Scotland's litter problem is "as bad as ever", claims study

Written by: Geraldine Faulkner | Published:

A new litter study has revealed a 1% increase in litter since the Scottish Government launched its new approach "Towards a Litter Free Scotland" in 2014. Supermarket carrier bag litter is reportedly up 38% over the same period, despite the introduction of the carrier bag charge two years ago in Scotland. The study, commissioned by the environmental organisation INCPEN and conducted by Keep Scotland Beautiful, was carried out across 120 sites in Edinburgh, Falkirk, Renfrewshire and Inverness.

Smaller items of litter were said to be most common, with cigarette butts and gum making up the bulk of the total litter count. According to Incpen and Zero Waste Scotland, these smaller items accumulate over time and are among the most expensive to clean up. Taking the results without gum and butts, the top five kinds of larger pieces of litter were paper (9%), sweet wrappers (6%), soft drink cans (6%), plastic soft drink bottles (6%) and cigarette packets (4%).

Carrier bags are said to represent under half a percent of the total litter count. The carrier bag charge was introduced in Scotland in October 2014 in a bid to tackle litter. However, the study suggested that charges do not change the behaviour of people who litter. It found that supermarket carrier bags have gone up, but other items that do not carry a charge have gone down - the number of drinks containers is reported to have decreased by 18% while coffee cups went down by 36%.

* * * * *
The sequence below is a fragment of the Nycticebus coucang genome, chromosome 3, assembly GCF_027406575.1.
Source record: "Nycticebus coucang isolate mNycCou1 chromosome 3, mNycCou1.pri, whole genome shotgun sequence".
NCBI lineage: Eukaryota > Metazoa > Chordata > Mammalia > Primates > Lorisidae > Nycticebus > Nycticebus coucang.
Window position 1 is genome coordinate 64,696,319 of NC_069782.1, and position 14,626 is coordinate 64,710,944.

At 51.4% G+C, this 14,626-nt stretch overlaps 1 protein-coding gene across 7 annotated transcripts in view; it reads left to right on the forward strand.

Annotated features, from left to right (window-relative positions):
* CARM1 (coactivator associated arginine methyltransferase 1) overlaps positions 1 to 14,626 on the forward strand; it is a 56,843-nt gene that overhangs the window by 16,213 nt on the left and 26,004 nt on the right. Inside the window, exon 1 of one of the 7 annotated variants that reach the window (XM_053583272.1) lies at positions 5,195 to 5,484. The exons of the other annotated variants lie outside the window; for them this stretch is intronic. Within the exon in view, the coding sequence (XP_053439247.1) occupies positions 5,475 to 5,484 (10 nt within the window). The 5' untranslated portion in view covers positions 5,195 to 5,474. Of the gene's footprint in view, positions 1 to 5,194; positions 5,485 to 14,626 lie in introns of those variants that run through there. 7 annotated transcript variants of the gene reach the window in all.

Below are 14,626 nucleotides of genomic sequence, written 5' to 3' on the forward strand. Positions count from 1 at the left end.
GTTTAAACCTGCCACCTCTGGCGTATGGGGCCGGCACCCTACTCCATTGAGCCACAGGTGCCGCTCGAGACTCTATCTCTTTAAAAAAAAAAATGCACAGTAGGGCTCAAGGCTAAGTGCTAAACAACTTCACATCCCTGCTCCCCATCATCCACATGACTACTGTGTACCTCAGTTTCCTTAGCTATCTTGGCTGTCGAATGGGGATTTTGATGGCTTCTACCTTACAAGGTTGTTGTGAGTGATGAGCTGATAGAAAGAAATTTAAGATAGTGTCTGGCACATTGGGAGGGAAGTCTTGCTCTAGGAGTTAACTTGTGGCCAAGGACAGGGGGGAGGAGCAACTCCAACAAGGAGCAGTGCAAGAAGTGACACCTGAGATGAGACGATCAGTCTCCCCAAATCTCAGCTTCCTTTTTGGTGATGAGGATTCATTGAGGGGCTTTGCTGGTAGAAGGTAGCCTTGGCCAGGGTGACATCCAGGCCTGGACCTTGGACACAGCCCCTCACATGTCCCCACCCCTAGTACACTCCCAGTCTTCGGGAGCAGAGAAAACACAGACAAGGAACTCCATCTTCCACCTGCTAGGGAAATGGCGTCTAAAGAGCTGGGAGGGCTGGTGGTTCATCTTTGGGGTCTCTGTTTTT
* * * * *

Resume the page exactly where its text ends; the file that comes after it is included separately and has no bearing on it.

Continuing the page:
Jane Bickerstaffe, CEO of INCPEN, said “Two years on from the introduction of the carrier bag charge in Scotland and numerous campaigns to tackle litter, the problem is as bad as ever. This charge is not reducing the amount people litter. The study suggests that more charges and deposits on items such as disposable coffee cups and drinks bottles, will not make a difference. Unlike the bag charge which is avoidable if you take your own bag, imposing new charges would simply place additional financial strain on hard working families.”

According to Incpen's CEO, experience of litter prevention suggests that the issue is best tackled through more innovative approaches to engaging communities and changing behaviour. For example, Hubbub’s Neat Streets campaign, which is supported by INCPEN and launched in Edinburgh in July 2016, had significant impact in an earlier scheme in London.

Bickerstaffe added: “We have to look at fresh approaches to cleaning up our towns and countryside. There are many good local campaigns and initiatives but what’s needed is a long term national programme that makes it socially unacceptable to litter anything. INCPEN recommends that governments look at how we change the behaviour of litterers, so they are proud of their environment and put all rubbish in a bin or take it home.”

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